Before leaving the Santa Lucia Children’s Home with his newly adopted family, Jonathan Luis* had one important stop to make. He needed to thank the orphanage’s adoption lawyer who had worked so tirelessly for seven years to help him find a forever family. “When I grow up I want to be just like you,” Jonathan said. “I want to become an adoption lawyer and help kids find a family.”
Jonathan’s lawyer still gets a little choked up when recalling that moment. “Being an adoption lawyer is so emotionally difficult because you feel for these children,” says Santa Lucia’s lawyer, Pablo Alvarez.* “Jonathan’s case had so many ups and downs. Even though it required hard work and long hours, a moment like that makes everything worth it.”
Jonathan’s adoption was not easy. He arrived at Santa Lucia Children’s Home when he was just 2 years old. Pablo worked with Jonathan’s biological parents, arranging for them to go through rehabilitation in hopes of bringing the family back together again. After trying for over six years with no success, Pablo and Sor Maria del Cisne—the head nun at Santa Lucia—decided to pursue another avenue: adoption. Because Jonathan’s parents had never signed away parental rights, adoption would be very difficult.
Overcoming the Odds for Adoption
“At best, this case had a 5 percent chance of success,” Pablo recalls. “Most orphanages can’t afford to help any child who has less than a 30 percent chance at adoption. Fortunately, Santa Lucia has the support of the Melaleuca Foundation. This longstanding relationship gave us the confidence to move forward on a patch that could possibly help Jonathan.”
Thanks to the Melaleuca Foundation, Santa Lucia was able to take the case to court and help Jonathan become eligible for adoption. It was an arduous process, but everyone at Santa Lucia worked together to help Jonathan.
Jonathan was eventually paired with a family for adoption. Because Jonathan’s new family lived in a different country, he would need to learn a new culture and a new language.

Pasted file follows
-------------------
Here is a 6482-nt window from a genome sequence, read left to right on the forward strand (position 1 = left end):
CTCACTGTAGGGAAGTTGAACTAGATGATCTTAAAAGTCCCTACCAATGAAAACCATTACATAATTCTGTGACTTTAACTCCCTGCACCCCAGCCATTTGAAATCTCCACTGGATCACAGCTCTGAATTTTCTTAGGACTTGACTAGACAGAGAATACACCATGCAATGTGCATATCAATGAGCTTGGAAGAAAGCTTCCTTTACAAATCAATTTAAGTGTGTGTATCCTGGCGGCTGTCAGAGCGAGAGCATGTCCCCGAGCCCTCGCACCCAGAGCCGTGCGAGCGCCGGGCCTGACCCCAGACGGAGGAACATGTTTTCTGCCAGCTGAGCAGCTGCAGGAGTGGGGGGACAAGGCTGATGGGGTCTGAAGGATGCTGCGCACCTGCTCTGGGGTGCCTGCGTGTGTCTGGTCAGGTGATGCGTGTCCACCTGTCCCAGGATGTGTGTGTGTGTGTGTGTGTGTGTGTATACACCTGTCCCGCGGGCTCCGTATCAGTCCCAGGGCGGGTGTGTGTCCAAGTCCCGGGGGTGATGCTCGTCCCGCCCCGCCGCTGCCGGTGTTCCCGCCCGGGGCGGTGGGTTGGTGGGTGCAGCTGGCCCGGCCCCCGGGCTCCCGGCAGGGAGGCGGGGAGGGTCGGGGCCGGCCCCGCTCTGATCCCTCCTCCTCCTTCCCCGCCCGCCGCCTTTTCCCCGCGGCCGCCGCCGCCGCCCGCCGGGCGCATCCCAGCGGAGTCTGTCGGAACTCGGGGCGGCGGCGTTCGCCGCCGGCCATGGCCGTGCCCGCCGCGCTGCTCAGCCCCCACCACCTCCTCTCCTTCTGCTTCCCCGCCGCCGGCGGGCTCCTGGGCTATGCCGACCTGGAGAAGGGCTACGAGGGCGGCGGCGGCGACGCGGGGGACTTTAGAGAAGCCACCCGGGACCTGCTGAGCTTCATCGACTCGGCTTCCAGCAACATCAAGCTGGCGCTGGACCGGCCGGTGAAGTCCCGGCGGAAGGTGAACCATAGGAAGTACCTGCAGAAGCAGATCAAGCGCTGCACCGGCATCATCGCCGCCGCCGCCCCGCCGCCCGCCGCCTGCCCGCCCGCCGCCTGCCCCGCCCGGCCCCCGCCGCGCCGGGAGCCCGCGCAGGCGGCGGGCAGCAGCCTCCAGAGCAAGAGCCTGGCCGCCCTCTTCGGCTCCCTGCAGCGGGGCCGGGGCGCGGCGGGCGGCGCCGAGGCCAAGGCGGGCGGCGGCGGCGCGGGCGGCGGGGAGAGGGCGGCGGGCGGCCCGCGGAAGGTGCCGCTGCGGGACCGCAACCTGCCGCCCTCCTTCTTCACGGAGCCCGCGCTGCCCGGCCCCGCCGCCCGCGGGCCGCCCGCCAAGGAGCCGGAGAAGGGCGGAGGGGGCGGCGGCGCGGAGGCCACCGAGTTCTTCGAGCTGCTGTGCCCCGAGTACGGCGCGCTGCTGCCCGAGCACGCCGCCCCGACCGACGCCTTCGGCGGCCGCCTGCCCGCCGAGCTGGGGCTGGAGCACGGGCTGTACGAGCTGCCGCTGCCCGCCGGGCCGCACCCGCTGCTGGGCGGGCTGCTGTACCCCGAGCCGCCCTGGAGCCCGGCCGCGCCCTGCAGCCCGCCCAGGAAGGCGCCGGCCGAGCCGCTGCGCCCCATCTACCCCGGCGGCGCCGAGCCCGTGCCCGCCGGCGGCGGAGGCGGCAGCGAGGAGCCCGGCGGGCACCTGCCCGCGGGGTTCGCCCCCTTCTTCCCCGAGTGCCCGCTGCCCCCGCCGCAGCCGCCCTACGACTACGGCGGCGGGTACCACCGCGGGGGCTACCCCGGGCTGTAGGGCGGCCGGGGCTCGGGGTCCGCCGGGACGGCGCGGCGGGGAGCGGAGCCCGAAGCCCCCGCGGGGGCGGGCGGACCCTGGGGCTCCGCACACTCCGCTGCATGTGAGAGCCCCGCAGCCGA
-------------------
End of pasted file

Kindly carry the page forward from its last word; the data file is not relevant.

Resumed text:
Reassuring a Scared Little Boy
As excited as Jonathan was about the idea of a family, going to a new place was scary. He began acting out in school, and his usually high grades started to slip. Sor Maria and a social worker at the orphanage sat down with him and asked what was going on.
“I worried, ‘What if it falls through and I don’t get a family?'” Jonathan says. “What if the kids at my new school think I’m dumb because I can’t speak the language?”
Sor Maria gave Jonathan a big hug and assured him: Not only would he have a family, but he would learn the language and make new friends. As Jonathan worked with a social worker to prepare for his new home, he gradually overcame these fears.
When the time came for Jonathan to leave Ecuador with his new family, there was only one last hurdle: the plane. Jonathan had never flown before. H e was terrified he would fall out of the plane when it was in the sky.
“Jonathan had never even seen a plane, so the idea of flying was scary,” Sor Maria recalls. “It took Pablo and me a few talks with him before he revealed what was scaring him. Somehow, we were able to help him become comfortable with the idea.”
A Successful Family TransitionJonathan’s journey to his new family wasn’t easy, but it was well worth it. After being with his new family for two years, Jonathan feels their love and excitement for him every day. As Sor Maria predicted, he has quickly picked up the new language and made many new friends. Not only is he excelling at school, but he has also become the star of his youth league basketball team.
A Christmas Miracle
This Christmas, Jonathan will receive a special present. His famil plans to get together with two other families whose children were also recently adopted from Santa Lucia and live in the same country.
Amazingly, both of these girls stayed in Santa Lucia’s “House 4” with Jonathan, where they all lived together for several years. Under the loving care of a “house mother,” the eight children in House 4 took care of one another, ate meals together, and grew in heart and spirit as a family unit. Although they technically don’t share the same bloodline, Jonathan considers them his sisters.
“I didn’t think it was possible to have a better Christmas than the one I had last year with my new family,” Jonathan says. “But this year, I get to spend Christmas with my family as well as two of my Santa Lucia sisters and their families.”
Sometimes it’s easy to forget what your monthly donation does: the lives you help change and the families you create. Thanks to your support and contributions, the Melaleuca Foundation not only helps children get a warm meal and a safe bed, but also gives them a chance to feel loved, to have a mom and a dad and to be a brother or sister.
Jonathan is just one of many adoptions made possible by you.
*Names have been changed to protect privacy in accordance with various adoption laws.